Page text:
In 2014, President Barack Obama announced My Brother’s Keeper, a desperately needed initiative to create educational and economic opportunities for black and brown boys and men. In addition to My Brother’s Keeper, there has been a new and emerging recognition that mass incarceration must come to an end, along with the school-to-prison pipeline that relegates so many youths of color to the juvenile-justice system.
 
Against the backdrop of these efforts, there seems to be a common trope that girls of color are fine. Unlike black and brown boys, they are not endangered by punitive school policies that push them out, or a systematic criminalization of their behavior that pipelines them into the juvenile-justice system. Black and brown girls are not fine, and their struggles are being dangerously left out of the discursive spaces on criminal-justice reform.

NATIONAL: The states where children are most likely to be locked up, poor and hungry (Washington Post)

There are many ways to measure what it means today to be a kid in America: We can size up the number of children in poverty, or the share who, at some point in the past year, didn't have enough to eat. We can count how often their parents read to them, or how many got drunk in the last month.
 
We can track their movement through the juvenile justice system or foster care, or in and out of health insurance. We can size up the behaviors that seem to predict success — or a shortage of it — later in life: How many teens already have babies of their own, or managed to graduate high school on time?
 
Every year the Annie E. Casey Foundation updates a massive trove of data on all of these indicators tracing the wellbeing of America's children. And the metrics vary broadly across the country — another sign that where children live heavily shapes the chances they have in life.

National: Trying to Fix America's Broken Juvenile Justice System (Rolling Stone)

As Congress begins its new session, youth advocates are looking forward to the passage of a bipartisan bill that would strengthen protections for young people involved in the juvenile justice system. The Juvenile Justice and Delinquency Prevention Reauthorization Act of 2014, or S. 2999, introduced late last year by senators Sheldon Whitehouse (D-Rhode Island) and Chuck Grassley (R-Iowa), aims to reauthorize and update the only federal law that sets national standards for how states administer juvenile justice.

NATIONAL: Why Americans Don't Care About Prison Rape (The Nation)

In June of 2012, the New York Times “Room for Debate” feature considered whether or not convicted youth offenders should be treated differently than adult convicts in the penal system. Those in favor of trying some youth offenders in adult courts included a victims’ advocate, and an attorney from the conservative Heritage Foundation; those against included an inmate at California’s San Quentin prison, and a human rights activist. The victims’ advocate and the attorney from the Heritage Foundation talked about extreme cases of violence and the benefits of stern consequences. The inmate and the human rights activist talked about rape.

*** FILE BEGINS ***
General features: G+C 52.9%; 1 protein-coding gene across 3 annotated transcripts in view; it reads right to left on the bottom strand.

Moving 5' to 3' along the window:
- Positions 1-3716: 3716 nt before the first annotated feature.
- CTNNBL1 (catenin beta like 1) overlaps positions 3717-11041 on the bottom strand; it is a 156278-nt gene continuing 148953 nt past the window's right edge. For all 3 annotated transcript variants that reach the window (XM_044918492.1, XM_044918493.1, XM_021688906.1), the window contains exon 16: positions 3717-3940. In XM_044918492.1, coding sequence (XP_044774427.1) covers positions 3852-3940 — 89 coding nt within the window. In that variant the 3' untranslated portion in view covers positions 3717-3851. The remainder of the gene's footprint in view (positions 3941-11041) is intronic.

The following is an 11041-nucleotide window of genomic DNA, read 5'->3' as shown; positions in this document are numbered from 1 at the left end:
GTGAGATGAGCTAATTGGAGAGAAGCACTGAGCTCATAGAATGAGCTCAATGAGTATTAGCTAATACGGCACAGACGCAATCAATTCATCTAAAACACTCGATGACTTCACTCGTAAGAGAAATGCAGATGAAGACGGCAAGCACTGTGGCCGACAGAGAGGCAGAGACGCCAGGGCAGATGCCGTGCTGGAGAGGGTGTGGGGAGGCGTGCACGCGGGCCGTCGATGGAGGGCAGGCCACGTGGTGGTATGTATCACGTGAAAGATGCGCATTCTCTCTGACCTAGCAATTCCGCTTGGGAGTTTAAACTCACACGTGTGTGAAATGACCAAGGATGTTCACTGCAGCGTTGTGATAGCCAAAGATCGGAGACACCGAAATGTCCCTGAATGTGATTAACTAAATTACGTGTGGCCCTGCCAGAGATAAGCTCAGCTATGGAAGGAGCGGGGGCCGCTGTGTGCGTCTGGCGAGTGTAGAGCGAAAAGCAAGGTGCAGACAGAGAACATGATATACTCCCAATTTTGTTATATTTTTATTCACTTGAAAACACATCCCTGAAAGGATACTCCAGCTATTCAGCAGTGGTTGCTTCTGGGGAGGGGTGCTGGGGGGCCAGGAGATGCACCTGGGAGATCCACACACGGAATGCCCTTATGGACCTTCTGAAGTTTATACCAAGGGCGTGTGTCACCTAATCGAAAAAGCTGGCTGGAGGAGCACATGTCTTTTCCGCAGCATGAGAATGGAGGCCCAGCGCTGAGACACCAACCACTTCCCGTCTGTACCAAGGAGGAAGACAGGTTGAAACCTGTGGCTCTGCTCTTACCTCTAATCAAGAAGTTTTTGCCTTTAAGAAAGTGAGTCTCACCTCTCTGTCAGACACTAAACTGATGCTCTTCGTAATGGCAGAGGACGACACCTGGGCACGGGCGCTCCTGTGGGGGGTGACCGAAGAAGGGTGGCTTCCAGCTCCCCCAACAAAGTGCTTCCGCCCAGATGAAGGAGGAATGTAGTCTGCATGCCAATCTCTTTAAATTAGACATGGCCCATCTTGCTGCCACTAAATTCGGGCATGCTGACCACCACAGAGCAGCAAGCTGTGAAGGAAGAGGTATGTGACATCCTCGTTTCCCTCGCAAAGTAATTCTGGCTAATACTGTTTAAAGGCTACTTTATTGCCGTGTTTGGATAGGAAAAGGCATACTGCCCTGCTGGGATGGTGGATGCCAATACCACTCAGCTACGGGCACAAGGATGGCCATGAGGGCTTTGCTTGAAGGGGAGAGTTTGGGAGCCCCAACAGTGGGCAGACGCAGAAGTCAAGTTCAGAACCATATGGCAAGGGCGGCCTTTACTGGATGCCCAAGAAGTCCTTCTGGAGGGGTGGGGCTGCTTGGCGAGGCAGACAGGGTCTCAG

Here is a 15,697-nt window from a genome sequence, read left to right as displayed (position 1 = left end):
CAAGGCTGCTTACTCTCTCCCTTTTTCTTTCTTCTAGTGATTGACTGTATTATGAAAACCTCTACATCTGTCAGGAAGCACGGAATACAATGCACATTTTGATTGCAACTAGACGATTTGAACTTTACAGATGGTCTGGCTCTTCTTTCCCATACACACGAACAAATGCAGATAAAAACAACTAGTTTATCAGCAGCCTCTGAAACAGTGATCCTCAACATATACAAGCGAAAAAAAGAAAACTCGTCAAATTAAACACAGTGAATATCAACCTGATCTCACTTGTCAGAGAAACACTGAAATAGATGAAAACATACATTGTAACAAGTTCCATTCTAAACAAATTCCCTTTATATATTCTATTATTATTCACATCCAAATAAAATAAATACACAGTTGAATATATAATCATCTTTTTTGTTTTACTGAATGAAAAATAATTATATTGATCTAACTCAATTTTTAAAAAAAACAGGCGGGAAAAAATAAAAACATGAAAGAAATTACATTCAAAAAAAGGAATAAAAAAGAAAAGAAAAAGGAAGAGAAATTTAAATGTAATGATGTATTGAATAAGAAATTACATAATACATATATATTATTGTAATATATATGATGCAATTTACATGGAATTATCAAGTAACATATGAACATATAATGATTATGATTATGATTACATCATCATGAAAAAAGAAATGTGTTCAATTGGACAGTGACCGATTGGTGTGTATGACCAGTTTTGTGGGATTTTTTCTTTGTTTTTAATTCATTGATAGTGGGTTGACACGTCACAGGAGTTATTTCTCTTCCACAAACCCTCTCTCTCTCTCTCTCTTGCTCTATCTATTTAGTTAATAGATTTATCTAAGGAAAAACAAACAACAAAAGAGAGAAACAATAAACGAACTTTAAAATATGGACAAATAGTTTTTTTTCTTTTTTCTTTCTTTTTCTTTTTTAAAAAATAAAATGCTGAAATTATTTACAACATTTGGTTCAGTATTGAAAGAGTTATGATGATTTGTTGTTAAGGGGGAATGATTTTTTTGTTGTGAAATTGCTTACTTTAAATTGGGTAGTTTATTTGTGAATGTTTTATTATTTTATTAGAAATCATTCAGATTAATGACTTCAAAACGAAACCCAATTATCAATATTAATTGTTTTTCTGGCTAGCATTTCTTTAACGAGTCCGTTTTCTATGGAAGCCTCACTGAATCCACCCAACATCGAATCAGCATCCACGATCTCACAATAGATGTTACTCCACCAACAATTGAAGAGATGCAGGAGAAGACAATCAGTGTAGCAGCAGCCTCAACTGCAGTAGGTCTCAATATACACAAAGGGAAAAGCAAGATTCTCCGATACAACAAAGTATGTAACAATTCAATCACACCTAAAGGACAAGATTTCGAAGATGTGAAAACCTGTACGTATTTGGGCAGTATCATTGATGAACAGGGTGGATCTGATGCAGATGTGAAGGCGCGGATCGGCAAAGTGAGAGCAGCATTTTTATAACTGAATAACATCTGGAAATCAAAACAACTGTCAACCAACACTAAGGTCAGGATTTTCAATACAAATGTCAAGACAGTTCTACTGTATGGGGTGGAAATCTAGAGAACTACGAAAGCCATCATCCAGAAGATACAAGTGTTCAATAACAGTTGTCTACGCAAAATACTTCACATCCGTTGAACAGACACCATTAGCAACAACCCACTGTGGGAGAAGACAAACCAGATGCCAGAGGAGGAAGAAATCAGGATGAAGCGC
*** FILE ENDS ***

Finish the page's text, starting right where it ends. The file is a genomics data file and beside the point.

Nearly Half Of Juvenile Centers Use Isolation As A Form Of Control

A West Virginia mother whose 16-year-old son was struggling with ADHD wanted to get him services but wasn’t sure what to do. The assistant principal at her son’s school suggested she file an incorrigibility petition — a status offense — against her son, whom we’ll call John, so he would be eligible for those services.

NEBRASKA: OPINION: Solitary confinement changes not enough

For a notoriously red state, Nebraska is joining a blue movement to make our justice system less damaging to youths- at least we’re starting. Legislative bill 845, which passed this winter, said that Juvenile facilities have to file reports on their use of solitary confinement so the state can provide an annual report, but we need to do more to protect our children. This bill comes in response to a report done by the American Civil Liberties Union, “Growing Up, Locked Down.”



NEVADA: One View: Solitary confinement damaging to kids

Article from Reno Gazette Journal

The use of solitary confinement in the U.S. dates back to the early 1820s when prison architects created the “separate system.”

In this system, all cells throughout an institution were designed to hold individual prisoners in solitary confinement. Inmates did not interact with or even see other prisoners. It was thought that inmates would be reformed through forced reflection (with nothing else to occupy them), which in turn would lead to penitence and the desire to be law-abiding.

This approach to achieving public safety and offender reform failed. Offenders suffered serious mental breakdowns and had high rates of recidivism. Criticisms of the inhumanity of the separate system led to its disuse.